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Trump’s Trade Fallacies

Summary:
In tomorrow’s (the October 8th, 2019 edition of the) New York Times, my intrepid Mercatus Center colleague Veronique de Rugy explains that each of five claims that Trump made about trade is hogwash. A slice: During his campaign, Mr. Trump said that he would wipe away the trade deficit. Aside from the fact that this is a foolish goal, his trade disputes have achieved quite the opposite. As my colleague Daniel Griswold documents, “During President Obama’s second term in office, from 2013 through 2016, the monthly trade deficit in goods and services averaged .7 billion; under President Trump the monthly deficit has averaged .1 billion.” A reduction in the bilateral trade deficit is a meaningless measure of success because when one deficit goes down, many others go up. Case in

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In tomorrow’s (the October 8th, 2019 edition of the) New York Times, my intrepid Mercatus Center colleague Veronique de Rugy explains that each of five claims that Trump made about trade is hogwash. A slice:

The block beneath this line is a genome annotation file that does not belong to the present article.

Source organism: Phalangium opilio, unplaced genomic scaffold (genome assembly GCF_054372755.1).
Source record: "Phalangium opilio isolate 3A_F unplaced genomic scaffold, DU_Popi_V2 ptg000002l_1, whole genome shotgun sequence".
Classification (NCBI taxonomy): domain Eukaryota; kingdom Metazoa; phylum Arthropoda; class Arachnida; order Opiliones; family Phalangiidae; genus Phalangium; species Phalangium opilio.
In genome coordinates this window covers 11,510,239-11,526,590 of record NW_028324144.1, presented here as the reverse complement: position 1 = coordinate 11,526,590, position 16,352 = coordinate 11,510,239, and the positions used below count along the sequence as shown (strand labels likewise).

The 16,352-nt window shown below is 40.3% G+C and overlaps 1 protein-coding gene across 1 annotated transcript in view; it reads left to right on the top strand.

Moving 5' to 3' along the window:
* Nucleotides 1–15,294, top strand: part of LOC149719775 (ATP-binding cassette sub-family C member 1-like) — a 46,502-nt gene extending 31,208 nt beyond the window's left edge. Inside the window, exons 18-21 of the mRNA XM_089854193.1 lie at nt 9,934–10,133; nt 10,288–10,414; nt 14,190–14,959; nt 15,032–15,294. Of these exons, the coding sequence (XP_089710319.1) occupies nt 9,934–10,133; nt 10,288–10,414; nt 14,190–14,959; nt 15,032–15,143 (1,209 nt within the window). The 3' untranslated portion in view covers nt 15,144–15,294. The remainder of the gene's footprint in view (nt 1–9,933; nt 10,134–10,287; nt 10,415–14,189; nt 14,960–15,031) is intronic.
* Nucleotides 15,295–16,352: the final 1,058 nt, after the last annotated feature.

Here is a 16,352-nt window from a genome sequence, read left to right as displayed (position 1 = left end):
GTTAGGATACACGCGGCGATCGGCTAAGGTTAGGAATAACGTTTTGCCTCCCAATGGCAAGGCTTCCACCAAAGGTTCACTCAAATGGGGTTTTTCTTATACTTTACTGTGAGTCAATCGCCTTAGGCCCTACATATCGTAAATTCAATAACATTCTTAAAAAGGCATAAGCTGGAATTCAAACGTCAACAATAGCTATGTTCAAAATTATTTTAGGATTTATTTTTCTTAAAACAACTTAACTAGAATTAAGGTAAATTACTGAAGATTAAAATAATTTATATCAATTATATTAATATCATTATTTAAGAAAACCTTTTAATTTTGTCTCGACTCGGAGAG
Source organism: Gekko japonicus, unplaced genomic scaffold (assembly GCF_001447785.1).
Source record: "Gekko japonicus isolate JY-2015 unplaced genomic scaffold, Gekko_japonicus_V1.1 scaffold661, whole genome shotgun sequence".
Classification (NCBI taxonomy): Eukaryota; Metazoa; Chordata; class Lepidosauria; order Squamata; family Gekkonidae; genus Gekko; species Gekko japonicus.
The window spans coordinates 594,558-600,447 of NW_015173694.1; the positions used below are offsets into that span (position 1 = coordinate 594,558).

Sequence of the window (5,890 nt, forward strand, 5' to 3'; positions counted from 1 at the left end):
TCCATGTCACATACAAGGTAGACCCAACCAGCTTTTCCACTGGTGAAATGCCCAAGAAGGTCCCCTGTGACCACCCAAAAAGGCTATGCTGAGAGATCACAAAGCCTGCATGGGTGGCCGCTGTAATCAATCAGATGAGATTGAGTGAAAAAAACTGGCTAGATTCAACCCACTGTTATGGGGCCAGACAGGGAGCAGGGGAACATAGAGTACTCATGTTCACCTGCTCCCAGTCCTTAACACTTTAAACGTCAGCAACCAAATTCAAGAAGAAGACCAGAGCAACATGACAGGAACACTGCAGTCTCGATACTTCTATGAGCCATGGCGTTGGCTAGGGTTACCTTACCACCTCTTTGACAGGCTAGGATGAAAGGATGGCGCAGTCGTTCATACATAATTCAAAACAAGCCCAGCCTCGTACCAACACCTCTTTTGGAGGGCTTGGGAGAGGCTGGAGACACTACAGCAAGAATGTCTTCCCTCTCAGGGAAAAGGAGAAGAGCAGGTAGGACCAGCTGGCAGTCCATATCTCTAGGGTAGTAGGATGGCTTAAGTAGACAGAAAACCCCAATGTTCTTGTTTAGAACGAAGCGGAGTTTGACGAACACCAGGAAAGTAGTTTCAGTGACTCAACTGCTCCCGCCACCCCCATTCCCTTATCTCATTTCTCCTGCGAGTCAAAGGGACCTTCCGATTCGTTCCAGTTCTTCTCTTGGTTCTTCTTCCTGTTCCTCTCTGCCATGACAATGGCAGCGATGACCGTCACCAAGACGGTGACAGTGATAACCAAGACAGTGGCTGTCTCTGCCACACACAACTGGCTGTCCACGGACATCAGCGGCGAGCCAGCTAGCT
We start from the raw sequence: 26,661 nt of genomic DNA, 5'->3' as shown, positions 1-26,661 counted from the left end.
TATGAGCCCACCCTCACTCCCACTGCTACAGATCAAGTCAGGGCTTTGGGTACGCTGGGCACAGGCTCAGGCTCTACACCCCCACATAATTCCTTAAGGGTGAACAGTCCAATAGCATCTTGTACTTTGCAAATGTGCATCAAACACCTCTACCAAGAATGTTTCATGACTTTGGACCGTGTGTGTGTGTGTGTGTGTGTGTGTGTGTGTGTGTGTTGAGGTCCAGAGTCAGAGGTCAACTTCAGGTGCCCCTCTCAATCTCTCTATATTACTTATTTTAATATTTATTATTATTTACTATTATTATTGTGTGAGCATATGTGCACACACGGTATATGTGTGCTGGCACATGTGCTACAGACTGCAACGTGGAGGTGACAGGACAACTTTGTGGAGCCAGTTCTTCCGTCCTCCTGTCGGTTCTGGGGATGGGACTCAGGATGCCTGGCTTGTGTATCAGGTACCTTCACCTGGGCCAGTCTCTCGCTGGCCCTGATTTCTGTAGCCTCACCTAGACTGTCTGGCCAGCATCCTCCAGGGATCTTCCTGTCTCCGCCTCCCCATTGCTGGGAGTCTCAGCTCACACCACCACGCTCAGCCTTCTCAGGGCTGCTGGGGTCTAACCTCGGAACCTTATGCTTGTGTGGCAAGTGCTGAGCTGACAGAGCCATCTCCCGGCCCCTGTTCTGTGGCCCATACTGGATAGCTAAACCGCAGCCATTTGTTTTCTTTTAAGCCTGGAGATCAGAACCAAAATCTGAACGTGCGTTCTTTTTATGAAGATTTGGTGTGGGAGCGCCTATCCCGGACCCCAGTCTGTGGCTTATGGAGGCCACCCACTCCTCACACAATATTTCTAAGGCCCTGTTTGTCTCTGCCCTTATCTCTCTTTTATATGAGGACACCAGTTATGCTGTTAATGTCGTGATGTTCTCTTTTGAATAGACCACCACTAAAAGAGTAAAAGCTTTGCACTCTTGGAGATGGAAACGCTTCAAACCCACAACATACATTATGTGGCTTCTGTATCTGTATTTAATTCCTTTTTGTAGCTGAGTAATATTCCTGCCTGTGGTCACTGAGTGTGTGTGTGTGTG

During his campaign, Mr. Trump said that he would wipe away the trade deficit. Aside from the fact that this is a foolish goal, his trade disputes have achieved quite the opposite. As my colleague Daniel Griswold documents, “During President Obama’s second term in office, from 2013 through 2016, the monthly trade deficit in goods and services averaged $40.7 billion; under President Trump the monthly deficit has averaged $50.1 billion.”

A reduction in the bilateral trade deficit is a meaningless measure of success because when one deficit goes down, many others go up. Case in point: The deficit with China is going down, but it has been more than offset by rising bilateral deficits elsewhere, including with Vietnam and Mexico. Imports from China are also down 12 percent, but exports to China are down 19 percent. So even by the president’s own mercantilist standard, he is failing.

The bottom line is that pretty much everything Mr. Trump has promised on the trade front by imposing tariffs hasn’t panned out, even if the president persists in saying the opposite.

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Don Boudreaux
He is a professor of economics at George Mason University in Fairfax, Virginia. Previously, he was president of the Foundation for Economic Education.

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